« Previous Page Table of Contents Next Page »




The Cheder “Yesodei Hatorah” {cont.}


[Page 80]


Bed-080.jpg [22 KB] - The Cheder Yesodei Hatorah building
The “Cheder Yesodei Hatorah” building


The yearly budget of the cheder reached more than 60,000 guilders. The main income came from tuition, subsidies from the “Keren Hatorah” [Torah Fund – Torah means both the Five Books of Moses and education] central office at the “Agudat Yisrael” central office of Chorev [Central Committee for Jewish Religious Education] in Warsaw, from the Będzin kehila [organized Jewish community] and city hall.

The managing committee, which administers the cheder, consists of the following list: Szmul Wolf Kozlowski (chairman), Mosze Chaim Kaminer (vice chairman), Chaim Fiszel Frajdman (Sosnowiec honorary secretary), Mordechai Radoszicki (secretary), Elijahu Lewin, Perec Tojba, Aron Koplowicz, Szmelka Szpiro, Abram Majer Hercberg, Nechamia Staszewski, and Icze Gryngraz.

The “Cheder Yesodei Hatorah” possessed the most respected place among the religious educational institutions in Poland.



The “Bet-Yakov” School

The school was founded in 1925 by the following managing committee members of Agudat Yisrael in Będzin: Mosze Chaim Kaminer, Israel Justman, Zyskind Zygelbaum and Dawid Skoczylas.

The purpose of the school was to educate the female students in the religious spirit. The program of study consisted of religious subjects, writing and reading Yiddish, Tanach [Bible] and Jewish history. A very great weight was placed on speaking about Judaism.

The school, which was very popular with the local religious Jewry, numbered about 500 students from the age of seven to 15. The current managing committee consisted of Zyskind Zygelbaum (chairman), Motl Gertner (treasurer), Mendl Monczarz (secretary), Icze Majer Ferszter, Abram Mordechai Wajs, Berisz Makower, Mosze Wajsbort and Nechemia Staszewski.

A “Bnot Agudat Yisrael” organization [girl's division of the Aguda] also existed at the “Bet Yakov” School, which consisted of members who graduated from the school. The activity of the “Bnot” organization had a cultural-religious character.

A library of more than 1,000 books also existed with the organization that numbered around 200 members.

Every year a summer colony was organized for the members by the managing committee of the organization. The colony was managed in an exemplary manner.

The managing committee of the “Bnot Agudat Yisrael” consisted of the following members: T. Moszel, Z. Buchszrajber, T. Frydrich, Sz. Justman, M. Fefer, R. Erlichman, J. Feder and Ingster. Judit Suszek, Chana Kugelman and Malka Fefer served the organization exceptionally.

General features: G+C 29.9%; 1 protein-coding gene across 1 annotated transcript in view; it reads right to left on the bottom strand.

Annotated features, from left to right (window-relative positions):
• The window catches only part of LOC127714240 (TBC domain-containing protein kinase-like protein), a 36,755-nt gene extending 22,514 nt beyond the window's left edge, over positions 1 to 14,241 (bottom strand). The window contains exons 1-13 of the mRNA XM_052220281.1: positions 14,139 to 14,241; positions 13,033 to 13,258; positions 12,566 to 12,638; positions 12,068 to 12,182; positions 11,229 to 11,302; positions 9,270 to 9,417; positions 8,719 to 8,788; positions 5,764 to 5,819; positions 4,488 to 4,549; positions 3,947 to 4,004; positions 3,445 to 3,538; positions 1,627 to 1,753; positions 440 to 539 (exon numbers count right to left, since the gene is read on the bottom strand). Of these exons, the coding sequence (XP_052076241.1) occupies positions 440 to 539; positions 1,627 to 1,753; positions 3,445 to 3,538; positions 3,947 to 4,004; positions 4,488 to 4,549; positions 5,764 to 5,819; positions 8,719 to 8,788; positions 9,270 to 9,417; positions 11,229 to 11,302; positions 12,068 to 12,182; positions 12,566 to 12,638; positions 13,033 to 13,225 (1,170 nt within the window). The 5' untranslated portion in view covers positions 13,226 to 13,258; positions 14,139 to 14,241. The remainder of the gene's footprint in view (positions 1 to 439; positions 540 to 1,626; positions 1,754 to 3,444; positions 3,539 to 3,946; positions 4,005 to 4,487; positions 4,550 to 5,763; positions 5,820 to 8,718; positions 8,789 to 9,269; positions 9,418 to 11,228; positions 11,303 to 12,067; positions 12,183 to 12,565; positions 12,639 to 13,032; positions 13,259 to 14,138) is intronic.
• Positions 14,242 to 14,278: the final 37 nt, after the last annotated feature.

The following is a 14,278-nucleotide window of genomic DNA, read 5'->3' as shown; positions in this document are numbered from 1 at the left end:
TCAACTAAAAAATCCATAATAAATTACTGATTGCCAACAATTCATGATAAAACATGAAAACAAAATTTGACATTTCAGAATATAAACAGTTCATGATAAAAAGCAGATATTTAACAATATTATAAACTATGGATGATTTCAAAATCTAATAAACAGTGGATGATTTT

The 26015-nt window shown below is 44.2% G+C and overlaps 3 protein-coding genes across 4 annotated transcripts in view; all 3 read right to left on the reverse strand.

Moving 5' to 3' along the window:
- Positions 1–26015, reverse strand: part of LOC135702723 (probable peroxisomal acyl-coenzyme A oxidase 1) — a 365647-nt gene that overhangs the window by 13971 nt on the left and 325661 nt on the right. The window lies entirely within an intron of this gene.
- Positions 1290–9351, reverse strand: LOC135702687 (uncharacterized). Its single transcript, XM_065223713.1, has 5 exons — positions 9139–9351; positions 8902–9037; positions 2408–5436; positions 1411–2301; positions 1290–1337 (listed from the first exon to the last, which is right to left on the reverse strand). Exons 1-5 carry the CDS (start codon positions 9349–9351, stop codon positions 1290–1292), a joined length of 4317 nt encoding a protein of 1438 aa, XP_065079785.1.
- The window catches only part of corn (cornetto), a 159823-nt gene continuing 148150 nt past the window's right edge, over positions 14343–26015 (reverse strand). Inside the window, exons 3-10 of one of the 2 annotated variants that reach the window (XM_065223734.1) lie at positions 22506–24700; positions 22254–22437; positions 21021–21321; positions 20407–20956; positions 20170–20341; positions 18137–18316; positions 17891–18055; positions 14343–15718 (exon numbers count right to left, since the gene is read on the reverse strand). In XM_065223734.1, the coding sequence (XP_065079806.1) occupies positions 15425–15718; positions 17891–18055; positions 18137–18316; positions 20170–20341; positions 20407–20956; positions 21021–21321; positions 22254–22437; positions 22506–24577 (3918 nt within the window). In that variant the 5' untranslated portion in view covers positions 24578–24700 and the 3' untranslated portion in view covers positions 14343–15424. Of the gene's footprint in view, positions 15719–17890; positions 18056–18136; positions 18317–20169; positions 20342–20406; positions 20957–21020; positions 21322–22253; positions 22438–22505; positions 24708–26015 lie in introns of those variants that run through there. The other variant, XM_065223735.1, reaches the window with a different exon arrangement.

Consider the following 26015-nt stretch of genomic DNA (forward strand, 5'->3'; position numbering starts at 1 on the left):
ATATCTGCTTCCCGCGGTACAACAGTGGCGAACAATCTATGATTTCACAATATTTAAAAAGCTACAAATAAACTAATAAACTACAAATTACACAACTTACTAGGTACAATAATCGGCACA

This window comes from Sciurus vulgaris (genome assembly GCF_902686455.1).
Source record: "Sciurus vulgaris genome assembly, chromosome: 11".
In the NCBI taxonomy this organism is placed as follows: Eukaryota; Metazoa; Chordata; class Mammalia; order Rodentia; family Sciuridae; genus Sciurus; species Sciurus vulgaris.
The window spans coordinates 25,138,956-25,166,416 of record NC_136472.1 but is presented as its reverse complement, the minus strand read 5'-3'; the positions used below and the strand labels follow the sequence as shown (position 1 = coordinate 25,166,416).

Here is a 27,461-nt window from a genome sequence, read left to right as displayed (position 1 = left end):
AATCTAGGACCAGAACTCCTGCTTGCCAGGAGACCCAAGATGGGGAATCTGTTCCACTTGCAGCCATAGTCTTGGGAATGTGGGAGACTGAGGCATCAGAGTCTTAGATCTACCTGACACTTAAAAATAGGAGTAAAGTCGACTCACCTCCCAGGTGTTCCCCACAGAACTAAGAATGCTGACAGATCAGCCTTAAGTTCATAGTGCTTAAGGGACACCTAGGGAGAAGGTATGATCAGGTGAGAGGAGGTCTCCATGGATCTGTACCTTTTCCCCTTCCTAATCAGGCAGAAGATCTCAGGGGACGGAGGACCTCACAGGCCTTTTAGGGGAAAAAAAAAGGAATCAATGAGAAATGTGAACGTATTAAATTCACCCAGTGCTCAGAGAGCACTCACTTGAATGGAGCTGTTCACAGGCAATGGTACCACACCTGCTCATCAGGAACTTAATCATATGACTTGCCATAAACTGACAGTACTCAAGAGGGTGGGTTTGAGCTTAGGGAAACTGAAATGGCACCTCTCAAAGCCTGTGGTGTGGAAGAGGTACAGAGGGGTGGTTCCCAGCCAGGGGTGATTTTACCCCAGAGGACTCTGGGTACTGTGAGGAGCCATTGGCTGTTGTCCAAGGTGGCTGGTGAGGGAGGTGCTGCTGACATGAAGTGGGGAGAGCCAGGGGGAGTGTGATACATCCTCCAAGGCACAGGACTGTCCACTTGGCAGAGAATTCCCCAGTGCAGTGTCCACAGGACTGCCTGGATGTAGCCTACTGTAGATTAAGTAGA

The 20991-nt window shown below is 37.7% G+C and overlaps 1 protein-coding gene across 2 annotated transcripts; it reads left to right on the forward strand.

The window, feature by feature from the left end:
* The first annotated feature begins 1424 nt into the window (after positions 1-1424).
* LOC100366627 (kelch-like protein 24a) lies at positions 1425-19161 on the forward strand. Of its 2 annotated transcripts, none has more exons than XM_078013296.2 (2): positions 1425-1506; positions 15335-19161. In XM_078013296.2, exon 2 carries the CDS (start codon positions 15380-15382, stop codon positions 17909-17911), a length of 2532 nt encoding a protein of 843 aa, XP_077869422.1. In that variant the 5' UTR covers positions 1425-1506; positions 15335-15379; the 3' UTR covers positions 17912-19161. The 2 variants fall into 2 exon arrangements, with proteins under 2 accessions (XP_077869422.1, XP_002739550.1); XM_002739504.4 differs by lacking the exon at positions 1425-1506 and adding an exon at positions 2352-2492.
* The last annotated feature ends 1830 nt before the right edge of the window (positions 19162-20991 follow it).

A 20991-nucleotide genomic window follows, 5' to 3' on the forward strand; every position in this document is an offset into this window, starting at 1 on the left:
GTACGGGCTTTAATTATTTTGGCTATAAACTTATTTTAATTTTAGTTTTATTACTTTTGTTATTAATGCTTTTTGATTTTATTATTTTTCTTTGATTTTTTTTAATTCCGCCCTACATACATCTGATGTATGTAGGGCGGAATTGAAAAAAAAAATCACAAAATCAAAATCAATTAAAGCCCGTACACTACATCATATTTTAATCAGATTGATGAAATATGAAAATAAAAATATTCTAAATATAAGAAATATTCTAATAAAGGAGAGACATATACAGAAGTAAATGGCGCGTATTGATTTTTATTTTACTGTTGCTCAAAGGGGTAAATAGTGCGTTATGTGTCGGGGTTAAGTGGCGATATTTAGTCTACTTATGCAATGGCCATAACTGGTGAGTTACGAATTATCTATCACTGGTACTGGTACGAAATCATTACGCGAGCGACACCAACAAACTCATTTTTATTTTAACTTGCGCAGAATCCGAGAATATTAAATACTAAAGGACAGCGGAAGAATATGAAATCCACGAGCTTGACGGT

The “Talmud Torah”

The “Talmud Torah” [religious school for poor boys] did not have its own building until the year 1900 and it was then organized in private houses. At the initiative of the Rabbi, Reb Isachar Berisz Graubart, of blessed memory, they proceeded to create for the “Talmud Torah” its own location. The contemporary rich men of the city contributed several thousands of rubles on behalf of this objective with the larger contributions of the following people standing out: Josef Erlich 2,000 rubles, Jakob Hersz Fiszer 2,000 rubles, Wolf Werdyger 1,000 rubles, Berl Rozenblat 500 rubles, Hilel Pachter 300 rubles and Berl Blajcher 200 rubles. In addition there were many contributions of 100 and 50 rubles.

A spot with an old building on Zawale Street was purchased. The building was entirely restored and adapted for the use of this initiative.

Of the later contributions, those that stood out were those by Jicchak Dawid Dawidowicz and Gerszon Glecer, who systematically supported the “Talmud Torah” with large donations, although they were not rich men.

Until 1927 the “Talmud Torah” had periods of activity; the number of students wavered then between 300-400. The academic subjects encompassed the alef-Bet [a,b,c's] to the Gemara [Talmudic commentaries], critical glosses and were led by the director, Reb Awreml Szafir. Wolf Werdyger, who also occupied the office of treasurer for almost 40 years, was the steady patron and was the principal of the institution.